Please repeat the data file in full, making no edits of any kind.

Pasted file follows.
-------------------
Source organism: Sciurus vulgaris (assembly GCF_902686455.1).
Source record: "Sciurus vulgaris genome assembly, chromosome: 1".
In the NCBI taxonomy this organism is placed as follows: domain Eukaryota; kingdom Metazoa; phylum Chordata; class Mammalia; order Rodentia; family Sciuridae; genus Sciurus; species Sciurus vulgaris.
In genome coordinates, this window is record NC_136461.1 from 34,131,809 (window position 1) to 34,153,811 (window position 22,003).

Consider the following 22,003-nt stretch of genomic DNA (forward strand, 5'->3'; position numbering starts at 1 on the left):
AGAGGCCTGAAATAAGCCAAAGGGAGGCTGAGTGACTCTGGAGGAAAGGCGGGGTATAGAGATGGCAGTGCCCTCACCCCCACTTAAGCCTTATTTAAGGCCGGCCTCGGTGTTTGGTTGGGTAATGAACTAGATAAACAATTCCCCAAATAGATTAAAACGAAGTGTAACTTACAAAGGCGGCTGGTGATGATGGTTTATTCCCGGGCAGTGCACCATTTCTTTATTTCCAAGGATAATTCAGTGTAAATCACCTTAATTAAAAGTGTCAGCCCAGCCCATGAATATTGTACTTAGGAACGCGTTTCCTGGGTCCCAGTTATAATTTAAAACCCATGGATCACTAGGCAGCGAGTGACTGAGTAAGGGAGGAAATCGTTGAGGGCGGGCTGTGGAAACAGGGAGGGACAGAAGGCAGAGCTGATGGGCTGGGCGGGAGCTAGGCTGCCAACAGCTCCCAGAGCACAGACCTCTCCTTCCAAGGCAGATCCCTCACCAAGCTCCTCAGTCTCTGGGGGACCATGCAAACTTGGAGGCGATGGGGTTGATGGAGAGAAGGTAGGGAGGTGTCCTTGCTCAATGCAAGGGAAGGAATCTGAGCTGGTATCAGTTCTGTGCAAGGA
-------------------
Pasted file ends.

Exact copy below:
Source organism: Sciurus vulgaris (assembly GCF_902686455.1).
Source record: "Sciurus vulgaris genome assembly, chromosome: 1".
In the NCBI taxonomy this organism is placed as follows: domain Eukaryota; kingdom Metazoa; phylum Chordata; class Mammalia; order Rodentia; family Sciuridae; genus Sciurus; species Sciurus vulgaris.
In genome coordinates, this window is record NC_136461.1 from 34,131,809 (window position 1) to 34,153,811 (window position 22,003).

Consider the following 22,003-nt stretch of genomic DNA (forward strand, 5'->3'; position numbering starts at 1 on the left):
AGAGGCCTGAAATAAGCCAAAGGGAGGCTGAGTGACTCTGGAGGAAAGGCGGGGTATAGAGATGGCAGTGCCCTCACCCCCACTTAAGCCTTATTTAAGGCCGGCCTCGGTGTTTGGTTGGGTAATGAACTAGATAAACAATTCCCCAAATAGATTAAAACGAAGTGTAACTTACAAAGGCGGCTGGTGATGATGGTTTATTCCCGGGCAGTGCACCATTTCTTTATTTCCAAGGATAATTCAGTGTAAATCACCTTAATTAAAAGTGTCAGCCCAGCCCATGAATATTGTACTTAGGAACGCGTTTCCTGGGTCCCAGTTATAATTTAAAACCCATGGATCACTAGGCAGCGAGTGACTGAGTAAGGGAGGAAATCGTTGAGGGCGGGCTGTGGAAACAGGGAGGGACAGAAGGCAGAGCTGATGGGCTGGGCGGGAGCTAGGCTGCCAACAGCTCCCAGAGCACAGACCTCTCCTTCCAAGGCAGATCCCTCACCAAGCTCCTCAGTCTCTGGGGGACCATGCAAACTTGGAGGCGATGGGGTTGATGGAGAGAAGGTAGGGAGGTGTCCTTGCTCAATGCAAGGGAAGGAATCTGAGCTGGTATCAGTTCTGTGCAAGGA